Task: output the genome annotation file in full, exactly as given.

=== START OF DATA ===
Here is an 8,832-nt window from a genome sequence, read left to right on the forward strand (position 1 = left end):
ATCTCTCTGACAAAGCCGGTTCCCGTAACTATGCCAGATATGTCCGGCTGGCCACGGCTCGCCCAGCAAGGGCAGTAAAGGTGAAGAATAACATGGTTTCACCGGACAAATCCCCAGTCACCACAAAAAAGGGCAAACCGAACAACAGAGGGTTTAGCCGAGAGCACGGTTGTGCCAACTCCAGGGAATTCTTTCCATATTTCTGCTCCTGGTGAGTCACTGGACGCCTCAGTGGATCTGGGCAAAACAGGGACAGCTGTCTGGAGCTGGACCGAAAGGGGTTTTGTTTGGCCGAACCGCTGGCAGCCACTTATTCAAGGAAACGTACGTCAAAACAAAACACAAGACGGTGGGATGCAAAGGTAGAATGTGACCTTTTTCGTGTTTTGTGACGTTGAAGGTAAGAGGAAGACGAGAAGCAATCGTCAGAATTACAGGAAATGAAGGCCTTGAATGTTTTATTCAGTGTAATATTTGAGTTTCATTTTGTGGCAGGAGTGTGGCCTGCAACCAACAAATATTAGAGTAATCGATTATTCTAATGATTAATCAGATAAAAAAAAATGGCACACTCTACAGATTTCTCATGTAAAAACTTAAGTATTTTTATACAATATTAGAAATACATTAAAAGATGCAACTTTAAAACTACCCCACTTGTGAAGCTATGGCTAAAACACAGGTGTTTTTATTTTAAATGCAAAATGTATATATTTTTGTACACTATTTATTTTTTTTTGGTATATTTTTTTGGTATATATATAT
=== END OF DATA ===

Here is an 8,832-nt window from a genome sequence, read left to right on the forward strand (position 1 = left end):
ATCTCTCTGACAAAGCCGGTTCCCGTAACTATGCCAGATATGTCCGGCTGGCCACGGCTCGCCCAGCAAGGGCAGTAAAGGTGAAGAATAACATGGTTTCACCGGACAAATCCCCAGTCACCACAAAAAAGGGCAAACCGAACAACAGAGGGTTTAGCCGAGAGCACGGTTGTGCCAACTCCAGGGAATTCTTTCCATATTTCTGCTCCTGGTGAGTCACTGGACGCCTCAGTGGATCTGGGCAAAACAGGGACAGCTGTCTGGAGCTGGACCGAAAGGGGTTTTGTTTGGCCGAACCGCTGGCAGCCACTTATTCAAGGAAACGTACGTCAAAACAAAACACAAGACGGTGGGATGCAAAGGTAGAATGTGACCTTTTTCGTGTTTTGTGACGTTGAAGGTAAGAGGAAGACGAGAAGCAATCGTCAGAATTACAGGAAATGAAGGCCTTGAATGTTTTATTCAGTGTAATATTTGAGTTTCATTTTGTGGCAGGAGTGTGGCCTGCAACCAACAAATATTAGAGTAATCGATTATTCTAATGATTAATCAGATAAAAAAAAATGGCACACTCTACAGATTTCTCATGTAAAAACTTAAGTATTTTTATACAATATTAGAAATACATTAAAAGATGCAACTTTAAAACTACCCCACTTGTGAAGCTATGGCTAAAACACAGGTGTTTTTATTTTAAATGCAAAATGTATATATTTTTGTACACTATTTATTTTTTTTTGGTATATTTTTTTGGTATATATATAT